The final words Una exchanges with Remo are: “Maybe I am young, but I feel like I have lived a long life”. Soon after, he receives a letter from her, carrying news of her sudden departure for Europe. He once journeyed through the continent himself, under different circumstances; now it is her turn to take her leave as well. What reason exactly leads Una to depart, he will never know. They were maybe born to miss each other.
Years earlier, a few days before the full detonation of the Balkan war, a young 15 year-old Remo was saved by miracle from a night of bloodshed. Lost in the woods, he was rescued by a band of strangers and sent away on a humanitarian flight to the far-off safety of Switzerland. A surrogate homeland, it provided shelter for most of his adult life. But like a reluctant mother lending help strictly at times of dire necessity, and letting go as soon as danger has passed on, the Swiss government is now asking him to return to his home country. The war is over, after all, there is no reason why he should remain in Switzerland, they try to explain.
The Land Within is the story of a return and of a departure, capturing the tale of love that occurs in the space between the two. In Remo’s old family house, his cousin and secret childhood lover awaits – Una. We learn that Remo is an orphan, that he was adopted into Una’s family when he was a baby, found sleeping near the woods. Their interactions are, at first, marked by Una’s anger: she cannot fathom why he deserted her. She is restless but immensely courageous like a woman who has lost everything. Her father needs to be constantly looked after. He lives artifically through a ventilator which frequently fails when electricity black-outs occur, dangerously threatening the life of the old man who survives thanks to a generator lying in the back garden.
Remo is haunted by feelings of guilt for not having participated in the fight, alongside his brothers and sisters. He reconnects with a childhood friend who tells him ‘people now are looking to be regarded as either victims or heroes. You are neither. In other words, you are fucked.’ However, the villagers do not know the depth of Remo’s anguish, the intricacies of his life-story; elements of his childhood before exile are unknown even to himself. But the return to the homeland will reopen wounds he was not aware he carried in the first place. Feeling ill-at-ease in this new landscape of half-repressed memories, he can only be witness to a desecrated nation spoilt by the decaying secrets hidden within the depths of its womb – the earth. Indeed, a mass grave has been found near the village. It contains what could be the remains of family members and nameless victims of a ten-year war. The emerging cadavers cause the resurfacing of memories, ghosts and feelings of silenced guilt. Soon, the network of lies that concealed the violence of the past starts breaking down. A name has appeared on a list, yet is not present in another. In this discrepancy lies the key to Remo’s story. The name, Fatime, becomes his obsession, as he comes to suspect that Una is not telling him the whole truth. The carcasses of the murdered and the violated need to be identified, personal objects are to be collected by family members – these tasks require immense, soul-wrenching efforts from the part of the locals, pressurised by international institutions that seek to see the excavation meet its goal: a nation’s healing, a collective working through the past, the final stage of mourning being the creation of historical memory. Some villagers fail to understand this, preferring that the past remain hidden inside the belly of the land.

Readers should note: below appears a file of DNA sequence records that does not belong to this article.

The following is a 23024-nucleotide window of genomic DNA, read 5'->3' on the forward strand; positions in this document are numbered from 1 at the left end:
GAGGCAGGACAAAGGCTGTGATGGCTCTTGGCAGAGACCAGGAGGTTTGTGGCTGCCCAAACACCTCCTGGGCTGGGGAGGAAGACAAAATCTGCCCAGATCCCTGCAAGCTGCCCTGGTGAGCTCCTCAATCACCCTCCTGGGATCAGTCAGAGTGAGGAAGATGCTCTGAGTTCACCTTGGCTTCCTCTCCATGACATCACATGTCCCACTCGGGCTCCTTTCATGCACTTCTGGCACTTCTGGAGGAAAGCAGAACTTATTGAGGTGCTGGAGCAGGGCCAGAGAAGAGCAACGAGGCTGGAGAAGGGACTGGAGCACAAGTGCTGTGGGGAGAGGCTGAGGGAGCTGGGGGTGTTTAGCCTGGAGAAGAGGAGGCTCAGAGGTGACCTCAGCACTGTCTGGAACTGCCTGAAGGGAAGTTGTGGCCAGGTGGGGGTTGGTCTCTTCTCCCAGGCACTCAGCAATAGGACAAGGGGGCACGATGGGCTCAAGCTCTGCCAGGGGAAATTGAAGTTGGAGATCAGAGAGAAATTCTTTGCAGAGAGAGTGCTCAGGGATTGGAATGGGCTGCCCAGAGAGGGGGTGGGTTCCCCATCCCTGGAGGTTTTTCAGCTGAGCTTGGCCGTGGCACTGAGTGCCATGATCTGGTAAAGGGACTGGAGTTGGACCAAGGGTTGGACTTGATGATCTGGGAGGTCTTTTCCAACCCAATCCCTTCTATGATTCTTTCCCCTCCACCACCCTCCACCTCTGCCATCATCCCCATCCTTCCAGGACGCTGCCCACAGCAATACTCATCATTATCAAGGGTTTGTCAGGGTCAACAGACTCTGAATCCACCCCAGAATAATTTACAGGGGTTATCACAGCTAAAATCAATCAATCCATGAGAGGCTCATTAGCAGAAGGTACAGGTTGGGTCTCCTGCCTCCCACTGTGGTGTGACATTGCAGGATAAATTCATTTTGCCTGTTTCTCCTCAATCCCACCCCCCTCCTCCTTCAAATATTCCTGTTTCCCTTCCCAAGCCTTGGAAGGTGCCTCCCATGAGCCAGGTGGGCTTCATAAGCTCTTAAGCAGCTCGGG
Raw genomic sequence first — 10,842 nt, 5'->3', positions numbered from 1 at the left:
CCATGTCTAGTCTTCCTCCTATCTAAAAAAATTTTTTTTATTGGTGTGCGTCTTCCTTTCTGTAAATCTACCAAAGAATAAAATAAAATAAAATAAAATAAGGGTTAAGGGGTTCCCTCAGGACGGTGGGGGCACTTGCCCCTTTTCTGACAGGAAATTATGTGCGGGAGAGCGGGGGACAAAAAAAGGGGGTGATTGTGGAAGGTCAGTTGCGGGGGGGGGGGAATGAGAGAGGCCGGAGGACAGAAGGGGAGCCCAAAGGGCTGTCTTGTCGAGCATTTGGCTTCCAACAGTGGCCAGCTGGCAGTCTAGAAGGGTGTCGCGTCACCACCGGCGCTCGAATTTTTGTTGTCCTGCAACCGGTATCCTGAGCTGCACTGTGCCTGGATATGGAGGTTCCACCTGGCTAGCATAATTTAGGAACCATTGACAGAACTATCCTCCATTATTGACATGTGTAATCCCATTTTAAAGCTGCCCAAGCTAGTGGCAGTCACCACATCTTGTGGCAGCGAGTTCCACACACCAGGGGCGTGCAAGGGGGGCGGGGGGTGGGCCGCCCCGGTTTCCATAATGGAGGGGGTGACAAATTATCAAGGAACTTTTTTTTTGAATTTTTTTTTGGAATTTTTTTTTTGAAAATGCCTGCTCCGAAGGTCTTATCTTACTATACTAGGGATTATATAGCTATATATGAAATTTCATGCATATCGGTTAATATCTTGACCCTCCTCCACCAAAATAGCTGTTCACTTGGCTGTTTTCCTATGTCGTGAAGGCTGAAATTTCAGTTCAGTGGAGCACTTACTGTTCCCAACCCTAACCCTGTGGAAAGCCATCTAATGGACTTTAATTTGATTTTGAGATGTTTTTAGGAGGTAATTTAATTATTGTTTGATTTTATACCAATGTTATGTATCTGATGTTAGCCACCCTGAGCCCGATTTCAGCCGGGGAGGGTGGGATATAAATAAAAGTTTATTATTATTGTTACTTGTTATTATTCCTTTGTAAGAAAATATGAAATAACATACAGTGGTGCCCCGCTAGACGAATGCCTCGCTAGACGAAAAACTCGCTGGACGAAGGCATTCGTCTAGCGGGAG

The Land Within unveils its mysteries slowly, but once its soul-stirring narrative blossoms, it will leave deep impressions on viewers who may find themselves thinking about the film for days. Cinematographer Yann Maritaud’s images are hauntingly beautiful, often-times darkly-lit and full of contrast, accompanied by an epic orchestral score by Nicolas Rabaeus. But the highlight of this splendid film, in my view, is the brave performance from French/Kosovar actress Luàna Bajrami in the role of Una, who fills her performance with a touching combination of strength and melancholia. Florist Bajgora is also excellent as Remo, bringing a softness to a character brimming out with a feeling of being out-of-place, vulnerable as a result of having lived for years in Western Europe. The film’s final twenty minutes are relentlessly moving, creating a fully circular narrative filled with beauty, longing and maybe, even, a glimmer of hope.
The Land Within premiered as part of the First Feature Competition of the Tallinn Black Nights Festival, when this piece was originally written. Its UK premiere takes place at the 31st Raindance Film festival, which takes place between October 25th and November 4th, 2023